Thursday, March 18, 2010


Hearing of the death of an asthmatic child because his school did not take timely and suitable action, brought back memories from sixteen years ago, when my child had an accident in the school playground. The child was seen to be in pain. Young school friends were supportive and sympathetic. My child was taken to the head teacher's office where the head kept a watchful eye. Neither parent, or any of the relatives on the contact list were called during that day.

After the school day, I was deeply concerned to see my child white and in such great pain. A nurse at the local cottage hospital signalled to me that she thought there might be a fracture. As it was too late in the day to get a doctor to examine the injury or obtain an X-ray, the nurse applied suitable first-aid and arrangements were made for the investigations and follow-up doctor's appointment for first thing the next morning. A fracture was confirmed.

As a consequence of the manner in which this incident was handled by the head teacher, we wrote to the school. The reply was unsatisfactory and I asked for a meeting, at which the head defended herself with offence. As parents, we set out in writing, future procedures that we wanted to see put in place, should any similar problem occur.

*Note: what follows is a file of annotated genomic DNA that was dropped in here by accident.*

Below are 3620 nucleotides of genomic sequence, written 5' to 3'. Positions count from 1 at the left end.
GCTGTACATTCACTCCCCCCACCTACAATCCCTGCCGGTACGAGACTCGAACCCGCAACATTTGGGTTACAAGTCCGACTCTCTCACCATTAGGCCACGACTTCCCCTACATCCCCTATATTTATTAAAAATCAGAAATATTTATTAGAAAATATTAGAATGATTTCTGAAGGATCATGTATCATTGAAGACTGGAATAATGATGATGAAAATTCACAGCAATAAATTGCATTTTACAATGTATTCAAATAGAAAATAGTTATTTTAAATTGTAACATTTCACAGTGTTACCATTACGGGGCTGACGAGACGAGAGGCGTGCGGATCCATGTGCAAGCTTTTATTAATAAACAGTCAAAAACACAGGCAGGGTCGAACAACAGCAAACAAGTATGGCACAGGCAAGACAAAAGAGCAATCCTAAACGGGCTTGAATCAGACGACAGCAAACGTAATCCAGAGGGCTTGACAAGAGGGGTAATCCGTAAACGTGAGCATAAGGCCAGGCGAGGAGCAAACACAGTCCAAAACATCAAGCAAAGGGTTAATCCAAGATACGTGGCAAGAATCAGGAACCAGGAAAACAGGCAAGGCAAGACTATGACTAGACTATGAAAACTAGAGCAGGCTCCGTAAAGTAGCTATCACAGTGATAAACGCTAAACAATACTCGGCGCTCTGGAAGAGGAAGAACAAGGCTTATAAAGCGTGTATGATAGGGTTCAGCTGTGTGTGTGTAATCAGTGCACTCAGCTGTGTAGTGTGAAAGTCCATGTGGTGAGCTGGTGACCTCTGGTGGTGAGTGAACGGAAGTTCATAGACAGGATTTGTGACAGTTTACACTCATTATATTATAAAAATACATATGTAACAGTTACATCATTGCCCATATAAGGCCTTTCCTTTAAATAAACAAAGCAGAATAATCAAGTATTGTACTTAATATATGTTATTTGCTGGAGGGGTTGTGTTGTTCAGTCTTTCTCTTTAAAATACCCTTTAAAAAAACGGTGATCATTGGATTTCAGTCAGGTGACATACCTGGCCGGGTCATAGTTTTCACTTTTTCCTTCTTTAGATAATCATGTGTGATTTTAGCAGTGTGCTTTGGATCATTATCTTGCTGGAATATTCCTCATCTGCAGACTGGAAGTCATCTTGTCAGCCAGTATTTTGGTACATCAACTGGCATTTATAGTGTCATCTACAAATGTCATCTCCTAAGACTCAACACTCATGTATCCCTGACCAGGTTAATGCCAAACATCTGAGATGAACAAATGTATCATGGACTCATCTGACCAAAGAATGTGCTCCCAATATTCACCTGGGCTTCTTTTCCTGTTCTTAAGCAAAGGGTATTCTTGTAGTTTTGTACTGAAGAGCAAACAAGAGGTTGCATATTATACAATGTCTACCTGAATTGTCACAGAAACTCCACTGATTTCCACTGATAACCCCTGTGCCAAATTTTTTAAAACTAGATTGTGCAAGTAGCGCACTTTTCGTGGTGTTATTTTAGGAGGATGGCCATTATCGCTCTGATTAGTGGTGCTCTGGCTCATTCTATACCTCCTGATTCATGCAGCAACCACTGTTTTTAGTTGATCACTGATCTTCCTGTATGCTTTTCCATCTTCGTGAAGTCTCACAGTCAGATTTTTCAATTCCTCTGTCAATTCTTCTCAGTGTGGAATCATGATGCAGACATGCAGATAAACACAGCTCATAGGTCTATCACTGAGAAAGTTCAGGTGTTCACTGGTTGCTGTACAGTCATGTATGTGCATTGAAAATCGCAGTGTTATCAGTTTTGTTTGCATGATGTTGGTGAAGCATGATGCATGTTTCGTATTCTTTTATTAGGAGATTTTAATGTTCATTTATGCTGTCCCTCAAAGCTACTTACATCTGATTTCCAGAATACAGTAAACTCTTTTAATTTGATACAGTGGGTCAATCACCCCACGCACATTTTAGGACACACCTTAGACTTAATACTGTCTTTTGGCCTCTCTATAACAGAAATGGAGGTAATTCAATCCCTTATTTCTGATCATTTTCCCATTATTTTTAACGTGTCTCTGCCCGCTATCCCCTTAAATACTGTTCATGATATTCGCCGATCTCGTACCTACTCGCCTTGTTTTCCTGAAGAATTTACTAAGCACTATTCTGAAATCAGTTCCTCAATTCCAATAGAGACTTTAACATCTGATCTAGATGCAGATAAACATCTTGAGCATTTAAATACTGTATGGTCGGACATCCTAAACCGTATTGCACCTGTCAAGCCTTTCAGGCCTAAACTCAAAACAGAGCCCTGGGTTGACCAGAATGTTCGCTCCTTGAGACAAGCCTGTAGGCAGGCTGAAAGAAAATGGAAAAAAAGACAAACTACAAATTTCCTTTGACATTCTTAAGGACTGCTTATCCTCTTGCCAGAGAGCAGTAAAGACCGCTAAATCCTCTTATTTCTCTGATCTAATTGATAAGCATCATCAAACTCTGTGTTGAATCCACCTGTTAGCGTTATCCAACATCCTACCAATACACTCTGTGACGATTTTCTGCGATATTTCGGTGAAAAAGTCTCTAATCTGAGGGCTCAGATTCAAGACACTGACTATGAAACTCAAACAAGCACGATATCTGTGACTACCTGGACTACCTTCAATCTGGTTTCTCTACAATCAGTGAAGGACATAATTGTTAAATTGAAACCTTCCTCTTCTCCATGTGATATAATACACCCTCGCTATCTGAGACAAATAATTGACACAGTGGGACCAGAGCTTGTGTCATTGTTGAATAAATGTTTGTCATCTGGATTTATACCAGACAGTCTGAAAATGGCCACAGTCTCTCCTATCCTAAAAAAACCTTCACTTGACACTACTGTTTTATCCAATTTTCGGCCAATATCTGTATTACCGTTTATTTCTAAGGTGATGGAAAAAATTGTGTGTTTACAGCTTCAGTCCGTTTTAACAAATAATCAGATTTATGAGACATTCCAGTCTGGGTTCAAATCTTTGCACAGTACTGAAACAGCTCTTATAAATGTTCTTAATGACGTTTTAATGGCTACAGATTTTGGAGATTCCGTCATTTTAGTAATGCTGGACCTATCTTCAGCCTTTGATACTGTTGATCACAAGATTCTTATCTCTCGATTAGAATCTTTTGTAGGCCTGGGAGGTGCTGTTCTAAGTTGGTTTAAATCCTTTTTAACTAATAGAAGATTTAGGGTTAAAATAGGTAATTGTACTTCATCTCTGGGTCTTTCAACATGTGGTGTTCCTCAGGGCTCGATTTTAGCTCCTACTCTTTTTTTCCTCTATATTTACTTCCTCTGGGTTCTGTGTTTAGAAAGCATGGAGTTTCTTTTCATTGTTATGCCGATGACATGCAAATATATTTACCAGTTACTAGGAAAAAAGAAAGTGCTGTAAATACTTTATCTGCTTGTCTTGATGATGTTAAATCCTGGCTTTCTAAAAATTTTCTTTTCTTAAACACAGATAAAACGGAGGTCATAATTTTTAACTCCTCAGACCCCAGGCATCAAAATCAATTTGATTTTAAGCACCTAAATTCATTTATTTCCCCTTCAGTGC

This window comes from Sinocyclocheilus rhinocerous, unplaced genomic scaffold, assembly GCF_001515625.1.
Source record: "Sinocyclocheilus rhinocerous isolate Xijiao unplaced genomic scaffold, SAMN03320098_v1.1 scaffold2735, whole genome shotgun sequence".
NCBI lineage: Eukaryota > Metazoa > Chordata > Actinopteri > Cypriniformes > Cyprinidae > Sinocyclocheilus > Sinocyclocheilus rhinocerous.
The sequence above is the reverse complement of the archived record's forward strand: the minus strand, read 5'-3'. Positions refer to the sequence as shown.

We required: there must be suitable records within schools and they must be referred to. In our case there were contact details with the school, which were not utilised. Staff are not expected to be medically trained and it should not be assumed by anyone in a school that they have all the medical skills required for all situations. We insisted that parents/relatives be contacted and authorised qualified medical assistance and assessment always be sought.

All these years later, I find it dreadfully upsetting, woeful, to hear that a school still did not have proper procedures for ill or injured children in place, and that there seemed to be a blind jobsworth culture prevailing. Where was simple common sense in the case of a child who was gasping for air?